We conducted field surveys for titi monkeys (Callicebus spp.) in the vicinity of the original collection sites of two poorly known species, Callicebus olallae and Callicebus modestus. Two distinct Callicebus forms were photographed and filmed, and according to an examination of existing literature as well as the original specimens, these represent C. olallae and C. modestus. They occur in patchy and fragmented grassy woodlands and appear to be at least locally threatened by hunting. Both were known from single locality collections and the taxonomic distinctiveness of these forms urgently needs to be further investigated, as does their true conservation status.
Titi monkeys (genus Callicebus) are small Neotropical monkeys that range in body mass from 0.8 to 1.4 kg (Smith and Jungers 1997), possess non-prehensile tails, and are primarily frugivorous (Hershkovitz 1990). They are found in the Atlantic forest of Brazil and throughout the tropical forests of the Amazon, Orinoco, and upper Paraguay basins (Hershkovitz 1988). In Bolivia, titi monkeys inhabit the departments of Pando, Beni, and Santa Cruz, northern La Paz, and eastern Cochabamba (Hershkovitz 1988; Anderson 1997).
In 1937 and 1938, A. M. Olalla collected individuals of this genus near Santa Rosa, Department of Beni. One adult and one subadult male were taken from the vicinity of El Consuelo, 12 km east of Reyes (Patterson 1992); and an adult male was collected near La Laguna, 5 km from Santa Rosa (Anderson 1997). In 1939, Einmar Lönnberg determined that the two El Consuelo specimens represented a new species — Callicebus modestus — with the single La Laguna specimen representing another new species — Callicebus olallae. It was Lönnberg's opinion that despite the proximity of the two collection sites (about 65 km), the specimens “appear to be so different that they certainly must be considered as representing two different species” (Lönnberg 1939).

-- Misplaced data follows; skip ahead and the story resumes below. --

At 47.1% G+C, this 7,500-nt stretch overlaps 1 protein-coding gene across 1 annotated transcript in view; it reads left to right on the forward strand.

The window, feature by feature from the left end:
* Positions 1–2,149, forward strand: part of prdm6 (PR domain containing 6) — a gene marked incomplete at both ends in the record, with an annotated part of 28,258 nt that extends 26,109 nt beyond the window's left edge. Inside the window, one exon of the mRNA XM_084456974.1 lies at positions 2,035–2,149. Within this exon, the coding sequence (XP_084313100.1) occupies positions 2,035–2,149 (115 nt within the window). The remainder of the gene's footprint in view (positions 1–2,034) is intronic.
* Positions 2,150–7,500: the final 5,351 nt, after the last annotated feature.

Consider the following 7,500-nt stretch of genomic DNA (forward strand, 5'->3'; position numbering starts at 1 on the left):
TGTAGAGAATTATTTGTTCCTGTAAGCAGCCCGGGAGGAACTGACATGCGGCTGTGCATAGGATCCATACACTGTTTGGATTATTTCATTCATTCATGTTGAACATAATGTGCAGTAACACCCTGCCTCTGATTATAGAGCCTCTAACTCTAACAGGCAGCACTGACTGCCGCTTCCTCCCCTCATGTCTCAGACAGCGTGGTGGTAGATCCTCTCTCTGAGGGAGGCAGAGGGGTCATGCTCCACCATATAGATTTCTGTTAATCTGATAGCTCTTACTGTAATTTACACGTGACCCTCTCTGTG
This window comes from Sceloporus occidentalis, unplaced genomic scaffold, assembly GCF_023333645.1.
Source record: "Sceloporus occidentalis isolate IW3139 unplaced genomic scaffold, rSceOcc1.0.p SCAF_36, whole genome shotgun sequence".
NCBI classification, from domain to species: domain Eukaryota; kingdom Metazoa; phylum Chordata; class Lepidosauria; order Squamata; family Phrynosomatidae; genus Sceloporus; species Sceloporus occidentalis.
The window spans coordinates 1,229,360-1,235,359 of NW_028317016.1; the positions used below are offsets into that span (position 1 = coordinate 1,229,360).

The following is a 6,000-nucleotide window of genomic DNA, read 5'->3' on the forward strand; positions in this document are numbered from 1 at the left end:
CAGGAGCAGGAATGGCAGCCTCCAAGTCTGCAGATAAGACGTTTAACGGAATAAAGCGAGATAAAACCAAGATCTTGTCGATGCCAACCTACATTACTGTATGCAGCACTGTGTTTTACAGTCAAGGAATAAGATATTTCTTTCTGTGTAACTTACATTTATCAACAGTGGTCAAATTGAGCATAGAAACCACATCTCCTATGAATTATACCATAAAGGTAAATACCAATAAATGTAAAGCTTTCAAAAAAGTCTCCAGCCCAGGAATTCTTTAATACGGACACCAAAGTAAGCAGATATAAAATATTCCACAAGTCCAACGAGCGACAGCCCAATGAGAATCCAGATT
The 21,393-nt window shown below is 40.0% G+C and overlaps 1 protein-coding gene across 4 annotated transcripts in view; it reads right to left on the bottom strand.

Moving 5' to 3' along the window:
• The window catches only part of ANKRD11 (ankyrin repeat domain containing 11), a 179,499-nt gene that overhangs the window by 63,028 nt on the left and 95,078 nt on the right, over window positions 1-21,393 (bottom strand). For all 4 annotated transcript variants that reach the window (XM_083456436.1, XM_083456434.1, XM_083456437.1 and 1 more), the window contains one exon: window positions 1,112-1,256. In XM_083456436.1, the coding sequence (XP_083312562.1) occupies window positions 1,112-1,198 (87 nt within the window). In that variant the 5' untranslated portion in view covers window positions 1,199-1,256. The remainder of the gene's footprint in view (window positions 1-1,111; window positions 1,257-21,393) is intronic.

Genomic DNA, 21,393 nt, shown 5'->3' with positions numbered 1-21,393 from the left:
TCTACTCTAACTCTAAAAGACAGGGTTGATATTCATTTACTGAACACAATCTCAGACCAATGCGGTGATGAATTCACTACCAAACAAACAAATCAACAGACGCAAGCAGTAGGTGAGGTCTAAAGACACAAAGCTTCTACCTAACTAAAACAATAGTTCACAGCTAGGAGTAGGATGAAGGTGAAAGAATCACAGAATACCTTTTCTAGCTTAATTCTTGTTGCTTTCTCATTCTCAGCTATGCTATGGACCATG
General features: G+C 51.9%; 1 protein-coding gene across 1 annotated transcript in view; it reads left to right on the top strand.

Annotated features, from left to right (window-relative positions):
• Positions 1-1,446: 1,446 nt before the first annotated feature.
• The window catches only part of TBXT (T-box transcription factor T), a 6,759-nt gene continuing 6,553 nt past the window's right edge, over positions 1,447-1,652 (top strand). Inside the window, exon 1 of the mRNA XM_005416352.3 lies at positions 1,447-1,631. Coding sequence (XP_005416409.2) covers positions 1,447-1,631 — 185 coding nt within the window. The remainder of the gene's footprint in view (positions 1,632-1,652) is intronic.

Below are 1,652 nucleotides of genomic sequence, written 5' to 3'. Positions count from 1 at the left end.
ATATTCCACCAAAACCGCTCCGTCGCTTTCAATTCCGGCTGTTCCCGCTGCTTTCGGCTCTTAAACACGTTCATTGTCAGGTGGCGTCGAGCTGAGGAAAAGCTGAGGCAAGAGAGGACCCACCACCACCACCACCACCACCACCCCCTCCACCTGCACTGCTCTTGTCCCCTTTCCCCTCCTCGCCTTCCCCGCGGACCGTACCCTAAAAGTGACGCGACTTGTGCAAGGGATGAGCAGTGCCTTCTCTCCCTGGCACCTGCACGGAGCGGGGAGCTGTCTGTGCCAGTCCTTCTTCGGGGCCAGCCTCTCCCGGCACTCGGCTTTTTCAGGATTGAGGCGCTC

Based on these specimens C. modestus is characterized as having light-brownish or reddish-agouti upper and outer body parts (agouti refers to hairs that possess alternating bands of color); a reddish-brown-agouti crown, forehead, sideburns, and beard; well developed white ear tufts, short white hairs on the face, and a blackish-agouti tail (Lönnberg 1939; Van Roosmalen et al. 2002). In contrast, C. olallae has a thin fringe of black hair on the sides of the head and across the forehead; non-agouti rufous back and limbs with lighter rufous on the flanks and hind quarters; hairs with black tips on the head and neck; weakly developed whitish ear tufts; short white hairs on the face and a dark-agouti tail (Lönnberg 1939). The features that best separate these two species are the relative conspicuousness of the ear tufts and the agouti coloration of C. modestus (Anderson 1997).
Morphological measurements of the two holotype skins (Anderson 1997) revealed that C. modestus is smaller than C. olallae in total length (715 cm vs. 750 cm), and in the length of the hindfoot (90 cm vs. 100 cm), but has a longer tail (400 cm vs. 340 cm). Cranial measurements were originally used by Lönnberg (1939) to further differentiate these species. The C. modestus skull is unusually elongated (Hershkovitz 1988, 1990) and possesses the smallest braincase volume among the Cebidae (Kobayashi 1995; note that Callicebus is now in the family Pitheciidae [Groves 2001]). However, as no subsequent collections have been made of either species, the continued taxonomic distinctiveness of C. modestus and C. olallae relies solely on the repeated measurements and descriptions of the same 65-year-old adult skulls and skins.